WASHINGTON (Reuters) -Pennsylvania Lieutenant Governor John Fetterman, the leading Democratic candidate in the race to replace retiring Republican U.S. Senator Pat Toomey, said on Sunday he had suffered a stroke but was on his “way to a full recovery.”
Fetterman, who will face U.S. Representative Conor Lamb and two other candidates in the Democratic primary for the Senate seat on Tuesday, said in a statement issued from Penn Medicine Lancaster General Hospital that he suffered the stroke on Friday.
Fetterman, 52, who eschews suits for hoodies, has surged in opinion polls ahead of the May 17 primary, shocking political observers who had predicted a close contest with Lamb.
The state party establishment views Lamb, a former federal prosecutor and former Marine, as a safer choice to take on whoever Republicans choose to run in November's general election. Lamb received major endorsements from party stalwarts, while Fetterman received almost none.
Lamb said on Twitter that he found out about Fetterman's stroke on live television. “Hayley and I are keeping John and his family in our prayers and wishing him a full and speedy recovery,” he tweeted.
The winner of the Democratic primary could face celebrity surgeon Dr. Mehmet Oz in the general election. If it is Fetterman, it would be a race of two anti-establishment candidates.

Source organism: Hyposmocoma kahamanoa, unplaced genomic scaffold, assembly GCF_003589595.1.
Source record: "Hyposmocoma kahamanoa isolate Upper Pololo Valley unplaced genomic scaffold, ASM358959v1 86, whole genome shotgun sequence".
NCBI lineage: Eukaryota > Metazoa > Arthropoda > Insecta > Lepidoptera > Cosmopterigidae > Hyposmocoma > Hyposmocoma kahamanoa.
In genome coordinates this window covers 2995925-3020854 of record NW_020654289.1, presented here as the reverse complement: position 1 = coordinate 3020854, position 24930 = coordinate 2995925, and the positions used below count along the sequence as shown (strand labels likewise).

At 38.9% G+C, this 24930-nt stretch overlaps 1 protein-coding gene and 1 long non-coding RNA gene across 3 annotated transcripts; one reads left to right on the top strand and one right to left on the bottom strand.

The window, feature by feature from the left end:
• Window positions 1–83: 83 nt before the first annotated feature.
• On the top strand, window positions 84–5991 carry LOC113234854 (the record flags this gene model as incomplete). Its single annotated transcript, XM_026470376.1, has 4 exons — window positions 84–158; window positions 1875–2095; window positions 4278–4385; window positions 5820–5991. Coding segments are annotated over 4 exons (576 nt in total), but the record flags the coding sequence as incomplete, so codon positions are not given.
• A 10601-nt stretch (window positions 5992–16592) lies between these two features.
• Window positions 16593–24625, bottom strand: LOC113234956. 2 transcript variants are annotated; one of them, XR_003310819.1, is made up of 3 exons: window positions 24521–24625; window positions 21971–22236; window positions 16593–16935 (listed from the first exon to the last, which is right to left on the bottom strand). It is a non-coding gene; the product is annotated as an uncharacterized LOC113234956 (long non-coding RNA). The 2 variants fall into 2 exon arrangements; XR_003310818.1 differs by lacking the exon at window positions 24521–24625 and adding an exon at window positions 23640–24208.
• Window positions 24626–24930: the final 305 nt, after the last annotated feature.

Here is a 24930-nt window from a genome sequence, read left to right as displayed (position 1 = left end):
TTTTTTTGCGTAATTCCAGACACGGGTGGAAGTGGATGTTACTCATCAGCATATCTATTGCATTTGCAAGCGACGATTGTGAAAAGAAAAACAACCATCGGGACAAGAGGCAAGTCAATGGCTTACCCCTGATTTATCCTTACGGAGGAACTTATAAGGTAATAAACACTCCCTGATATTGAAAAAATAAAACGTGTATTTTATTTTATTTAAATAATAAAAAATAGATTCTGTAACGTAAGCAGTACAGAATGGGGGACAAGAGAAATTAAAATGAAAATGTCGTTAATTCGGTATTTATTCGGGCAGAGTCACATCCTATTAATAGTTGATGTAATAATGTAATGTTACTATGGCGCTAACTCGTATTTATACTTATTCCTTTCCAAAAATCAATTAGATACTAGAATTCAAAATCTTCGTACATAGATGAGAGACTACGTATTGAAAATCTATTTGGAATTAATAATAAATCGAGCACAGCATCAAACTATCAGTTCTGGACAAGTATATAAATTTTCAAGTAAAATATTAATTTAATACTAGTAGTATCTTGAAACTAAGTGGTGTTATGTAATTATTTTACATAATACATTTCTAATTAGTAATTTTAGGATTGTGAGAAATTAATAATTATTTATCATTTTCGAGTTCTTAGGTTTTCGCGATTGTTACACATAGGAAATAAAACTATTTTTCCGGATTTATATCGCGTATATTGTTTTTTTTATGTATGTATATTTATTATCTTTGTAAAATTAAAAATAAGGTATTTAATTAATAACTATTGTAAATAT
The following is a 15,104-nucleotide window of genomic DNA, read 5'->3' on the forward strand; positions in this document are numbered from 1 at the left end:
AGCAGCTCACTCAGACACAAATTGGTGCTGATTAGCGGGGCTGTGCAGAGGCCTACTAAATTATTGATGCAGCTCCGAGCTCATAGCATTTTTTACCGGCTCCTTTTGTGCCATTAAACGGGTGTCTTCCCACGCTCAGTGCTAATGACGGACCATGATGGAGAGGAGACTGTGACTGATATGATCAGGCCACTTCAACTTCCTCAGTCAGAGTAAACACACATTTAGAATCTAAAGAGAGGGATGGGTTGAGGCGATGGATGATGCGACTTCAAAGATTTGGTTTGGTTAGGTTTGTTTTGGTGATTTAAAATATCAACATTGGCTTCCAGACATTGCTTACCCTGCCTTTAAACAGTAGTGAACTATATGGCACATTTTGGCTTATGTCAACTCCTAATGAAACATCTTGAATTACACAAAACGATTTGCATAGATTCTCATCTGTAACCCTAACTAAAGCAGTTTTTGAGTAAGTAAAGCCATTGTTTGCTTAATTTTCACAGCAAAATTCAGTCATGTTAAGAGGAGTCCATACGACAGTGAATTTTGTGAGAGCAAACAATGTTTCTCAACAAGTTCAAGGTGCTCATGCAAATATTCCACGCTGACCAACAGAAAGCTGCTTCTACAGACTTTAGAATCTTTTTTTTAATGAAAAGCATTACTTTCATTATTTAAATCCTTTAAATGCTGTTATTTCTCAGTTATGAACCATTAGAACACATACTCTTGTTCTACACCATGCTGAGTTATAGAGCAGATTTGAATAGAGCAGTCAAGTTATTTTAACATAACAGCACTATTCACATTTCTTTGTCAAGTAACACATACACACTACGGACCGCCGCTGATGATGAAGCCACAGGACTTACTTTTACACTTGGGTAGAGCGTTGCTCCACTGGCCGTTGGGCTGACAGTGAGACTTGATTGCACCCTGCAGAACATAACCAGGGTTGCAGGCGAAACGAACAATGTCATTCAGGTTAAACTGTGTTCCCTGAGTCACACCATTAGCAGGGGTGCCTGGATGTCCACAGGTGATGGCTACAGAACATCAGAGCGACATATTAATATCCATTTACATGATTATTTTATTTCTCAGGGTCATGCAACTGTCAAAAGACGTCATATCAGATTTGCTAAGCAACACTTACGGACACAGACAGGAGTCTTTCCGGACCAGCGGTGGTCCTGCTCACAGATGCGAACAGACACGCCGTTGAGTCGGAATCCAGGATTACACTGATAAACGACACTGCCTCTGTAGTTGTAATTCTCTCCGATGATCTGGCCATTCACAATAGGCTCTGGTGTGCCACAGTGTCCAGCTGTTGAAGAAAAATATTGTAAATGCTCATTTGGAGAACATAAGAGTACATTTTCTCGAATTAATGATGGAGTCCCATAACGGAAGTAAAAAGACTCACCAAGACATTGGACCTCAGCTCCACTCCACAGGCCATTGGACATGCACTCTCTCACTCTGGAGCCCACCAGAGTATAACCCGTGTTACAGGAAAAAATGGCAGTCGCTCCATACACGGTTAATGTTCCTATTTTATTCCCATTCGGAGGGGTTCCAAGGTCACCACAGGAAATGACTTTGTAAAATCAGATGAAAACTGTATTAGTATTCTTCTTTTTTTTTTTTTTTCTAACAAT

Polls show the Trump-endorsed Oz with a slight lead over his Republican rivals.
Fetterman said he had not been feeling well but ignored his symptoms until his wife insisted he go to a hospital.
“I had a stroke that was caused by a clot from my heart being in an A-fib rhythm for too long,” he said. “The amazing doctors here were able to quickly and completely remove the clot, reversing the stroke, they got my heart under control as well. It's a good reminder to listen to your body and be aware of the signs.”
Fetterman said in his statement that he was “feeling much better” and suffered no cognitive damage. “I'm well on my way to a full recovery,” he said. “They're keeping me here for now for observation, but I should be out of here sometime soon.”
(Reporting by Diane Bartz in WashingtonEditing by Tim Ahmann, Matthew Lewis and Jonathan Oatis)